Happy New Year: Smoke Alarms again!

So after forgetting to buy them for the new year, this weekend we managed to remember the 9V batteries for the smoke alarms… three of them. Unfortunately I just noticed that we don’t have a CO2 alarm in this house, so we’ll have to get on that too (the other house had one, this house has gas heating as well, and while it’s unlikely it malfunctions and leaks CO2, I’d rather not take the risk as I’ve experienced elevated CO2 levels and it’s not great).

So I drop them down, and it’s dead easy… they’re all the same, there’s a great big button on the side that you push and they fold down, replace the battery, all done. Then about an hour later…


What the hell is that? Look things up, and it seems like it’s complaining about low battery. I mean yeah, we only bought cheap alkalines, but still they should be fine. So I check the voltage on the old ones, ~9.45 on them, new ones are 9.65, so maybe it doesn’t like them. I put them back in and they’re still chirping. Argh!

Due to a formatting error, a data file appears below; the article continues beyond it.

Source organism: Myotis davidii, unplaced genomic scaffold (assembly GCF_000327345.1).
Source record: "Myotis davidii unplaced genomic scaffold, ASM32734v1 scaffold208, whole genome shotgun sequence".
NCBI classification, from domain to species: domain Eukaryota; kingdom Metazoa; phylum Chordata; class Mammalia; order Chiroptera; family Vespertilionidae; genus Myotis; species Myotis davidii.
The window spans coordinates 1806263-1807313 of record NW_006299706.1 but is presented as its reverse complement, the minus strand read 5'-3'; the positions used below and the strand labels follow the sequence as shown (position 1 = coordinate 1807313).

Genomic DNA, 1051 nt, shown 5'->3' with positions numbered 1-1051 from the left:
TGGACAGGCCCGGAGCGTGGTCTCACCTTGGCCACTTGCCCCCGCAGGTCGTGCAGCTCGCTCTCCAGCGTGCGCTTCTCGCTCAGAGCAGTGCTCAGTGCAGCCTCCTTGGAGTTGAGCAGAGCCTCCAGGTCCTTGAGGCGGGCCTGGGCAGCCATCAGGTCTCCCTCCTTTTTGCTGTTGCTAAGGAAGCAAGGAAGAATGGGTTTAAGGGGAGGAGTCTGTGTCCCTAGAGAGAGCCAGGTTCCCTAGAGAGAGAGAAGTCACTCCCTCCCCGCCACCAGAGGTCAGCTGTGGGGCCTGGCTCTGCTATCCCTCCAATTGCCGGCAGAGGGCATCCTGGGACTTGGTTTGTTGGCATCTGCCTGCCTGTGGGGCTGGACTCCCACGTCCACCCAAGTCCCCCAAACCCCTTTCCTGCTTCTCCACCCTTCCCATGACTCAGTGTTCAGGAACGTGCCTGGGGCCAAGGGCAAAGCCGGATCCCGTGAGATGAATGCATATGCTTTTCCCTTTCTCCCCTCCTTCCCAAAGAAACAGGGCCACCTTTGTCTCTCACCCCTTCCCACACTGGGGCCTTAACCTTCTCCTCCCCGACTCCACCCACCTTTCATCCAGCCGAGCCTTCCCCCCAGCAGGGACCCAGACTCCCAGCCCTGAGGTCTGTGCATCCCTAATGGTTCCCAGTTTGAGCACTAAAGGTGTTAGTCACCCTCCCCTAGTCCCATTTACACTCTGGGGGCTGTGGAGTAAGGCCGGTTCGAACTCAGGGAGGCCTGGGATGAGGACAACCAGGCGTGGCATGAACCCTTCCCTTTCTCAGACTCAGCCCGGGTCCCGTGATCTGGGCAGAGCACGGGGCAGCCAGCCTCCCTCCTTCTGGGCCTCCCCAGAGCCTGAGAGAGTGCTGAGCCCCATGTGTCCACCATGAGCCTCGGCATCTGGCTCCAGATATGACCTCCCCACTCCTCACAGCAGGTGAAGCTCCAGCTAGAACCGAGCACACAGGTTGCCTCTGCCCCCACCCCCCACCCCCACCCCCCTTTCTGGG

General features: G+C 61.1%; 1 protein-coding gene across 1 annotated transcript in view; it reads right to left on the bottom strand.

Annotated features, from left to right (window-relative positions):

Sabriena looked up and found, of all places on the Sacramento Fire Dept website, instructions about resetting them, and it actually worked:

  • Remove all of the batteries, and remove the AC supply (the second part is accomplished by simply swinging it down off the ceiling, as they have pogo pins for the AC supply).
  • Hold the test button until it stops making noise. It started with a beep but very quickly the frequency curved downwards to a ticking.
  • Rinse and repeat for all the others in the network.
  • Put the battery back in each unit, put it back on the ceiling (thus connecting the AC supply) and press the test button for the beep.

After that, with the new batteries, the thing is fine - no chirps. I thought it was gonna be easier than the other house, but it seems like there’s still something to remember every goddamn year. Hopefully this note helps me do so.

Horsham, VIC, Australia fwaggle



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Horsham, VIC, Australia

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